Each body has a story to tell, a life seen in pictures that only Librarians can read. The dead are called Histories, and the vast realm in which they rest is the Archive.
Da first brought Mackenzie Bishop here four years ago, when she was twelve years old, frightened but determined to prove herself. Now Da is dead, and Mac has grown into what he once was, a ruthless Keeper, tasked with stopping often—violent Histories from waking up and getting out. Because of her job, she lies to the people she loves, and she knows fear for what it is: a useful tool for staying alive.
Being a Keeper isn’t just dangerous—it’s a constant reminder of those Mac has lost. Da’s death was hard enough, but now her little brother is gone too. Mac starts to wonder about the boundary between living and dying, sleeping and waking. In the Archive, the dead must never be disturbed. And yet, someone is deliberately altering Histories, erasing essential chapters. Unless Mac can piece together what remains, the Archive itself might crumble and fall.
In this haunting, richly imagined novel, Victoria Schwab reveals the thin lines between past and present, love and pain, trust and deceit, unbearable loss and hard-won redemption. Quoted from Goodreads
First, for this book to make sense, you need to know that Da is her grandfather, not her actual dad. This utterly confused me in the beginning. She would talk about Da's death, then have a conversation with her father. It didn't make sense to me until I figured out their actual relationships. Two, this book starts out kind of slow. There is so much world-building here, plus setting up her brother's death, her family's move, they mystery of the place they're now staying, it takes a minute to pull everything together and get to the heart of the story. That's why I didn't finish this back in January. I couldn't get past the first couple of chapters. But, knowing how much I loved Victoria Schwab's The Near Witch, I decided to give this book another try, and it was absolutely worth it.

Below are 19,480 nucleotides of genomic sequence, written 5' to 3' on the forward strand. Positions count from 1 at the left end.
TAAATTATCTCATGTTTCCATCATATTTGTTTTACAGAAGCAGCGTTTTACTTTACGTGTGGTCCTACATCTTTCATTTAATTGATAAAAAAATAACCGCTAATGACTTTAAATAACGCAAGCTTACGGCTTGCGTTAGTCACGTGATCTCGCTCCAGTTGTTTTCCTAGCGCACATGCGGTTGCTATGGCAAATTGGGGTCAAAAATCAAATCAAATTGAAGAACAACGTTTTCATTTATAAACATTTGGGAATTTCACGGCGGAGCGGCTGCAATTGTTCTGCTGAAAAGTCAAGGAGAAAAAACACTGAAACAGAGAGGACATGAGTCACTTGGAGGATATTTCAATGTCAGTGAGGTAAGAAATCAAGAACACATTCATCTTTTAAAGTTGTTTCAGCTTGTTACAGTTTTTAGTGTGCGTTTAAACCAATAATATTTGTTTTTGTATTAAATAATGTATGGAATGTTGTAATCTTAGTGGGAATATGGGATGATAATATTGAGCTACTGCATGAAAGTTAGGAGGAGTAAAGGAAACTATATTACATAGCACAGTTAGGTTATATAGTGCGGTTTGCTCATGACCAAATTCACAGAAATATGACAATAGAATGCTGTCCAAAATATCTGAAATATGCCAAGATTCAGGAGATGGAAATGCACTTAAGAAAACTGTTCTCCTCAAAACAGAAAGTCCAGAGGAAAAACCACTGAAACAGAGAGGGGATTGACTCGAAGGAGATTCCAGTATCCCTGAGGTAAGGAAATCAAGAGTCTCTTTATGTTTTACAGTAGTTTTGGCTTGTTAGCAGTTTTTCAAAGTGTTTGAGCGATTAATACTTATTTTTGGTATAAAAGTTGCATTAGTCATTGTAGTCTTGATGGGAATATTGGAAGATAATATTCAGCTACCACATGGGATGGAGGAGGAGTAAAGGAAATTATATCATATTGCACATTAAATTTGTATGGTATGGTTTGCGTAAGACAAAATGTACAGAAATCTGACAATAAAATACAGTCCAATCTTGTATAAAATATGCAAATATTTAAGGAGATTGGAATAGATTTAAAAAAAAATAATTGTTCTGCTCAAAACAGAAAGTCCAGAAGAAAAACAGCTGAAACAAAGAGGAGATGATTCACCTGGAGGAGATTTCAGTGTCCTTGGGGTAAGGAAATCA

First, I love the writing. It's almost tactual. She does a great job of immersing you in the world, letting you feel the Narrows along with MacKenzie, walk into the archives with her. She also sets up a delightfully eerie atmosphere. We have the crumbling hotel/apartment building, all the glitches and problems the Archive was experiencing, and a 60 year old murder waiting to be solved.
Plus, the author does a good job of characterization. You really get to know, Mac, her parents, Roland, Wesley, Owen, even Ben and Da, though they're dead before the book begins. Each relationship also balances out nicely against the other ones. MacKenzie's parents are messed up by Ben's death, but they are still there for her. I love her relationship with Roland, a sort of Librarian mentor, and Da more than anyone influences what and how Mac does what she does. Then there's Wesley and Owen. They give just the right smattering of romance to the story without it ever overwhelming the rest of the plot or even sinking into a standard love triangle pattern.
Again, I'm going to gush about the world building. The whole premise of this book is so unique. Plus, the Histories are fun, very different, paranormal characters. It's kind of like if everyone turned into a ghost/zombie/vampire/library book after they died and escaped from their graves. Sort of. And really, the whole book is a mystery, which just makes it more fun.
So if you're looking for a fun, unique read, this is it. Just remember that the beginning is a bit slow, but once you get into the plot, it's hard to put down. It's not the most mysterious mystery, you sort of see it coming, but there were some twists that totally blind-sided me. All in all, It's a solid 4 stars for me. If you're looking for something that sort of breaks the standard YA mold, this is an excellent option, so check it out.